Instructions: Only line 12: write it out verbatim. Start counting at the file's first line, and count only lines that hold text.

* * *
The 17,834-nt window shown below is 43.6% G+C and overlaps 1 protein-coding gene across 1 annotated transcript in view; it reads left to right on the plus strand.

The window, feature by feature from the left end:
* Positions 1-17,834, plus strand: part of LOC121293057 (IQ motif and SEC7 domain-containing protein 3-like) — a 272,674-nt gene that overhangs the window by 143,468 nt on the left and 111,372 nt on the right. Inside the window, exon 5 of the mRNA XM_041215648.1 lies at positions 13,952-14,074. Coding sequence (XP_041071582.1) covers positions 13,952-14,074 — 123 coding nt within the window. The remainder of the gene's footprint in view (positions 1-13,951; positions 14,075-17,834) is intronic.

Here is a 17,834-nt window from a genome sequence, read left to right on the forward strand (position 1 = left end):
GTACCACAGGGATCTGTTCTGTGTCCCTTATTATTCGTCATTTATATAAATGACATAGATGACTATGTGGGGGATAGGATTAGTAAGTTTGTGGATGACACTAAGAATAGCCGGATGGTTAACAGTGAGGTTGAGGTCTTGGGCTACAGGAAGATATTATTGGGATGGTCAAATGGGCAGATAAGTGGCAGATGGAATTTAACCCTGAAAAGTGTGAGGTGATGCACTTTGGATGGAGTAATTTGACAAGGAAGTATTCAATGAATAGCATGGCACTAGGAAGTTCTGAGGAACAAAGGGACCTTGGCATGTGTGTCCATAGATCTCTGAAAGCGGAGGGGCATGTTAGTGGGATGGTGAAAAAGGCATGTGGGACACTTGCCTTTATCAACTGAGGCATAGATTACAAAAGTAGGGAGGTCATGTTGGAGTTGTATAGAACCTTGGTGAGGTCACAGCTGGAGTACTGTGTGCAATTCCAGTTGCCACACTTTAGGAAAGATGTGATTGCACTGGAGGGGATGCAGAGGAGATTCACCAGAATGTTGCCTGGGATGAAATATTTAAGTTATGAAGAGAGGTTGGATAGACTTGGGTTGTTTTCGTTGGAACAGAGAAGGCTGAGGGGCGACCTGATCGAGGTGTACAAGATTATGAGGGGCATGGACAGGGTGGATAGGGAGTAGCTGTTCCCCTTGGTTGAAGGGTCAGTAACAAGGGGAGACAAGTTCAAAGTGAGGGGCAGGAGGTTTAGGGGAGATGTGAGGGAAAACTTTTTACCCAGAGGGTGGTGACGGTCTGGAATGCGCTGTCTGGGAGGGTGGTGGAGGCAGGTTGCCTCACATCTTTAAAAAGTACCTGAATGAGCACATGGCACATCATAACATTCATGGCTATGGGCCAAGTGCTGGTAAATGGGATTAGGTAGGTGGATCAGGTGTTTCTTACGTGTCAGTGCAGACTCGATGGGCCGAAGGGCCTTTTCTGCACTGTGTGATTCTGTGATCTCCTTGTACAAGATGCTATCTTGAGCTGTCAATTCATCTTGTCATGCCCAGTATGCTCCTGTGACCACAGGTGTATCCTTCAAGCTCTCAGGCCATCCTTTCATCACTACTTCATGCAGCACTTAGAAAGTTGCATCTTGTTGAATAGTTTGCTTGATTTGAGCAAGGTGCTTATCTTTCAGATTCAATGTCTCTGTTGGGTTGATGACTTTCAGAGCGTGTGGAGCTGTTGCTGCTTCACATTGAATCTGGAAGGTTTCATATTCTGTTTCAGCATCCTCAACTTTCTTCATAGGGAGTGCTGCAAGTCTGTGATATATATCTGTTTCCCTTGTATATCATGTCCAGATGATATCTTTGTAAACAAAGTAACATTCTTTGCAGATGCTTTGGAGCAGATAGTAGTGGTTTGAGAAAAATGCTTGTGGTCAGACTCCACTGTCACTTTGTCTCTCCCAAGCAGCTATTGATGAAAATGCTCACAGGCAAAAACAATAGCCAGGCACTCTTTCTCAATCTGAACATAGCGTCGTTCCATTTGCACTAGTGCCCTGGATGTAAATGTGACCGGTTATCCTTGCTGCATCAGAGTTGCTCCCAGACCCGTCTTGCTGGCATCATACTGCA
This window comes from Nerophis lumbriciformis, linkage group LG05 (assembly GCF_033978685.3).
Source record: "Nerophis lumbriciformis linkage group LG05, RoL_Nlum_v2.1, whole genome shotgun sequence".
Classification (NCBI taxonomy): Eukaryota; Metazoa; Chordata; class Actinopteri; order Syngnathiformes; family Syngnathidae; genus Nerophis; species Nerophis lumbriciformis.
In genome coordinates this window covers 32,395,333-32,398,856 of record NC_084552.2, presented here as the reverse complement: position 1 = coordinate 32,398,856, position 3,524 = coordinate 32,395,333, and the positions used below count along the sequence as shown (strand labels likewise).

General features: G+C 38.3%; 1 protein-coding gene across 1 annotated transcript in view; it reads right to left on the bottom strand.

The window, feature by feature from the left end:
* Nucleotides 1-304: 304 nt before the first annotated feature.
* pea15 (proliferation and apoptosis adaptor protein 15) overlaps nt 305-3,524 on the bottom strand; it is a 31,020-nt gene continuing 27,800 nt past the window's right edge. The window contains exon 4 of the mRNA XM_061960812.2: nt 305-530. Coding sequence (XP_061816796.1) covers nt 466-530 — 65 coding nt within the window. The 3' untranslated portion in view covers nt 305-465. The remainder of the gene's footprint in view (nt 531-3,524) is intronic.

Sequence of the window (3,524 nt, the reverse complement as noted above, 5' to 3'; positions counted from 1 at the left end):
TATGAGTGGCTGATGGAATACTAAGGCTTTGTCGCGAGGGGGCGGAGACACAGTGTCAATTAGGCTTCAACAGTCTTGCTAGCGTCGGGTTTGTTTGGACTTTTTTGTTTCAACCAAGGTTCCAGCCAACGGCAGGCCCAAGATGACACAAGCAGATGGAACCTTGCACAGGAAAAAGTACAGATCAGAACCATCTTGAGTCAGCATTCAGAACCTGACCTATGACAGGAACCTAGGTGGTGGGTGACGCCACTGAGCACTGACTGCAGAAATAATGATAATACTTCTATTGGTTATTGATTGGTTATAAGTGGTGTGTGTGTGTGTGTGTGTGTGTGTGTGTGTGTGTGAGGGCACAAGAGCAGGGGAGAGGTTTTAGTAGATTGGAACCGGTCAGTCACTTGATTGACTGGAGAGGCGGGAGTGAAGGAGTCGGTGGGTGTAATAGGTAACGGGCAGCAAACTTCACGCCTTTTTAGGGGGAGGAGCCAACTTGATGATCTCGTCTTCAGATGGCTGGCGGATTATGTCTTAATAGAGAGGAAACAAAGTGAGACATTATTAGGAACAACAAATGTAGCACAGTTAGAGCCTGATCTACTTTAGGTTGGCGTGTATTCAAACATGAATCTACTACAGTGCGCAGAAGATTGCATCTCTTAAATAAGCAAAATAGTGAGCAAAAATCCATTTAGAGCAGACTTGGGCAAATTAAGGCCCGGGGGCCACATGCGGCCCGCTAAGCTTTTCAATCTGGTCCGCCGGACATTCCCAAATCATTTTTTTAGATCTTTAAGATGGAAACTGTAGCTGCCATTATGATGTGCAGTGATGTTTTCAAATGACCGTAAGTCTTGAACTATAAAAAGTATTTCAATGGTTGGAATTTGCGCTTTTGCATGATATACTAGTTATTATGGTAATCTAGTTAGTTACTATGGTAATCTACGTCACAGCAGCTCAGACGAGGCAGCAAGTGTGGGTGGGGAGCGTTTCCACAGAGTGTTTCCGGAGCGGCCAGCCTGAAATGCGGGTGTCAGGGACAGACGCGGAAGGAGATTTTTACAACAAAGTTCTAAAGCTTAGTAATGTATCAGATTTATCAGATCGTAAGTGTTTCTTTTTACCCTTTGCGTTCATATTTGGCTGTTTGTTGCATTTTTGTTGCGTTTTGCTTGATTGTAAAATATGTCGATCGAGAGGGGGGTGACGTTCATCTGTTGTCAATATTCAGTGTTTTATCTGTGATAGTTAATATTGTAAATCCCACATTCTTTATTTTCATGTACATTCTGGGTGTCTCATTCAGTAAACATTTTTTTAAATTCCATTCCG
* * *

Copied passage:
* Nucleotides 1-304: 304 nt before the first annotated feature.